Specially on fig. of eight mic's the low frequency response is of major concern, as the pressure gradient (the pressure difference between front and backside of the capsule / diaphrag) gets lower with frequency.
The stiffer the diaphrag the less it will follow the air movement.
Most REAL (single diaphragm, not double-cardiod) fig. of eight condensors roll off below 200Hz or even higher because of this.

The single diaphragm fig8 condenser is very specialized capsule and there were only a few more or less successful models on the market. Of course, I was talking about cardioid capsules.

In general, to make a fig8 single diaphragm we need a mass controlled system, so the diaphragm is tuned to a very low frequency. In this case the sensitivity will drop with rate of 6dB per octave going up. On the other hand, the pressure gradient forces on the diaphragm will increase twice per each octave. That's how we will get a linear frequency response. That's why ribbon microphones naturally have a linear response up to the point of cancellation on the top extreme, where the front to back distance is equal to the frequency of wave length and pressure gradient is 360 degree out of phase.

Condenser single diaphragm works as mass controlled only above the frequency of tuning resonance. Below it is a resistance controlled system. In order to make a flat response we need to introduce acoustical resistance. The lower the tuning resonance, the less acoustical resistance we need, the more output such capsule will have for a given linearity. But of course, as you rightly mentioned, here we are faced with diaphragm stability problems, which is the main limiting factor.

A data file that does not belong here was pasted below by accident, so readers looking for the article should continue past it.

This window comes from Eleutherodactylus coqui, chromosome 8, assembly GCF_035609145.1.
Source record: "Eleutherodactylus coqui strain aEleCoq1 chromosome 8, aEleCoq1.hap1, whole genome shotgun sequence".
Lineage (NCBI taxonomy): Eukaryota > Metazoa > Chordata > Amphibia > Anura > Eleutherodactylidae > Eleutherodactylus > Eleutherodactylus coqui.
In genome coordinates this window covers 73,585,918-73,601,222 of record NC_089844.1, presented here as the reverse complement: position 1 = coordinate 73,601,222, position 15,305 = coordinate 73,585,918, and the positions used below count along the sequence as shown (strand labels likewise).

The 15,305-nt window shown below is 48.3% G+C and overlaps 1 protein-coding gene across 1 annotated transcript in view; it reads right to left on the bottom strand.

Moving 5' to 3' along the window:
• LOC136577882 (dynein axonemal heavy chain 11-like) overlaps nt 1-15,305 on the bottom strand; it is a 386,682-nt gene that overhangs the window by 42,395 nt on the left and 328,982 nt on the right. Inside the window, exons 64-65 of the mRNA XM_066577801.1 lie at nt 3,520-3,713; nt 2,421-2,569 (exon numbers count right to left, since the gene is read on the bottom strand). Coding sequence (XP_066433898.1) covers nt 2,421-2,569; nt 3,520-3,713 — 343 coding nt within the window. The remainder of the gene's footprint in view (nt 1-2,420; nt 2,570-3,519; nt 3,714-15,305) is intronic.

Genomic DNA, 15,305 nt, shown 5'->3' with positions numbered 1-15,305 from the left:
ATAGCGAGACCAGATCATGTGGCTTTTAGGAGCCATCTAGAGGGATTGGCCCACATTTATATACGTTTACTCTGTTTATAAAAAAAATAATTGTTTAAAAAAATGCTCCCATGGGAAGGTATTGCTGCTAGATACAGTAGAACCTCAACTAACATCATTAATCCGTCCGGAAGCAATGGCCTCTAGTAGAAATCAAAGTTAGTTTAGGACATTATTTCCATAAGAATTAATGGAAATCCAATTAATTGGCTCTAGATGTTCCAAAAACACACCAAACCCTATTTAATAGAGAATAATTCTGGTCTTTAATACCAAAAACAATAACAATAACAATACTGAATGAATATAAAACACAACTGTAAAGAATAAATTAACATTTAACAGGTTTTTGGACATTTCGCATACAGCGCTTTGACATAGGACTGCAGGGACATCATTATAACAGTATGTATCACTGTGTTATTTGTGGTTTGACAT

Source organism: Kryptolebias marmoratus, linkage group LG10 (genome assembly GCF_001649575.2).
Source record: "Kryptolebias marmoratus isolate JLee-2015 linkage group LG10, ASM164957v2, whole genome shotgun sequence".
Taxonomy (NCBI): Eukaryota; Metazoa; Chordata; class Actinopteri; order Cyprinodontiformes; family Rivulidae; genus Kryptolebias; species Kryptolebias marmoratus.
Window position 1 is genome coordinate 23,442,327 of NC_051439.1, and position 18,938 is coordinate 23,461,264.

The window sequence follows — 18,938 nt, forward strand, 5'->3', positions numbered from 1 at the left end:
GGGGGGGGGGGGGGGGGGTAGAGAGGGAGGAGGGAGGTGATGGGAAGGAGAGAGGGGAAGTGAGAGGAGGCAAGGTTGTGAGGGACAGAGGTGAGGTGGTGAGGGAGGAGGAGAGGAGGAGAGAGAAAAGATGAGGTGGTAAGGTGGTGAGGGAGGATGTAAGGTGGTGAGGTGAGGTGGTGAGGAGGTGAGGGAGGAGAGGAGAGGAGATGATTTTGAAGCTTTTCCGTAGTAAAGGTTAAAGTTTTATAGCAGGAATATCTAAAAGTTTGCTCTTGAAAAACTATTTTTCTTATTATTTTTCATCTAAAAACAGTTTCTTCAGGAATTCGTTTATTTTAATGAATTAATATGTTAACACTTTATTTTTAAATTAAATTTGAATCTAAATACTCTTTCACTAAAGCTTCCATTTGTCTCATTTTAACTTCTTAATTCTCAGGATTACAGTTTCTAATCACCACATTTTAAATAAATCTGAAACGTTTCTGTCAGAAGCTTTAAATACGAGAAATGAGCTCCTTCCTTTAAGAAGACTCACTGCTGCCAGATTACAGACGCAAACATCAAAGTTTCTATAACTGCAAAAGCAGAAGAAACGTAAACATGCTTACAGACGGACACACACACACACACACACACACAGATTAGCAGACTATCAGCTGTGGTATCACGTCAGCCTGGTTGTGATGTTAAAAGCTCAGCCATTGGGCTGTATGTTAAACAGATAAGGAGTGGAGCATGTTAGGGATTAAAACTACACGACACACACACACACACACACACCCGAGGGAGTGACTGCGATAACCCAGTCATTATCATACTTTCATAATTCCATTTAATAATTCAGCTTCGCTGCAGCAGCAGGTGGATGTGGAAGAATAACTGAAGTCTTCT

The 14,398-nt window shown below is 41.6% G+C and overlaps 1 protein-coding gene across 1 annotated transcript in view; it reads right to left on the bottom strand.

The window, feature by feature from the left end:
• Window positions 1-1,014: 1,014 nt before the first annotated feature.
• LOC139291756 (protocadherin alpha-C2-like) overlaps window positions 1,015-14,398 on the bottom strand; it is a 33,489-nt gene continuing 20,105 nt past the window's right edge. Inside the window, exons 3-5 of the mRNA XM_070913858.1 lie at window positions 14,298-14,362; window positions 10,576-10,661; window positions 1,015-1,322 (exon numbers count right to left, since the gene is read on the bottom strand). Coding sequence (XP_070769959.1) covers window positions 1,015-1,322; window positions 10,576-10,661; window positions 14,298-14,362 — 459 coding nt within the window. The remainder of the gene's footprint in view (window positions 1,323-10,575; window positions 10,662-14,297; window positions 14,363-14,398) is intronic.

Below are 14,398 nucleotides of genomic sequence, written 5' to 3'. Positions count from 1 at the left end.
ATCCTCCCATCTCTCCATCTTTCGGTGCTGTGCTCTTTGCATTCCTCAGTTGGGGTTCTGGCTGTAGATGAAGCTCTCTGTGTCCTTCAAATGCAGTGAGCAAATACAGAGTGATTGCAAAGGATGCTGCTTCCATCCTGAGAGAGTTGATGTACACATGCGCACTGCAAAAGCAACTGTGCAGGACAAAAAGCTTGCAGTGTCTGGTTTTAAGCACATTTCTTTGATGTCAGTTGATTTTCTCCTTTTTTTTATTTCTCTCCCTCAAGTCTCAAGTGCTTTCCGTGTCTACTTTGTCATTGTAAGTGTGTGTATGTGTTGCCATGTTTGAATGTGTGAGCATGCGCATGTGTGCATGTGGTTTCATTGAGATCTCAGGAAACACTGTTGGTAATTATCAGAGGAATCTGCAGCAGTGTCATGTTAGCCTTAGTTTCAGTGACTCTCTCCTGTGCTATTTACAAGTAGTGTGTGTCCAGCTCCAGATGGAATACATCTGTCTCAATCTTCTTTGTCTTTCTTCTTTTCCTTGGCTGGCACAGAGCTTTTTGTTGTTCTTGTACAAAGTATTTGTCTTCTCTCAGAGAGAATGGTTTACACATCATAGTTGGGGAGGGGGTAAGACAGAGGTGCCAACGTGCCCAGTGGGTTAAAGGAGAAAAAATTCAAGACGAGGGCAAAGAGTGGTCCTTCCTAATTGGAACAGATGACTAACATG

Quote
You are right with cardiods, they present a complex system using a combination of even more then the mentioned accoustic effects, needing to be properly tuned to each other.
Still, low tension is desirable here if you need to cover the full range.
Klaus prefers the lower tensioned specimen of the Neumann capsules e.g., for their fuller bodied sound.

This low tension close to the possible is one of the main reasons for cardiod capsule failure, there is no big margin like with higher tensioned omnis.

As I mentioned before, the diaphragm tensioning depends on the desired voicing and very much depends on entire system it is part of. In general, all the capsules are tuned differently. For example K47 is considerably low, K67 quite a bit higher. On the other hand, CK12 way higher than either. The reason being the first two are aperiodic designs and introduce quite high acoustical resistance and damping to the diaphragm, while the CK12 is a multi-chambered and rather resonant system.

Best, M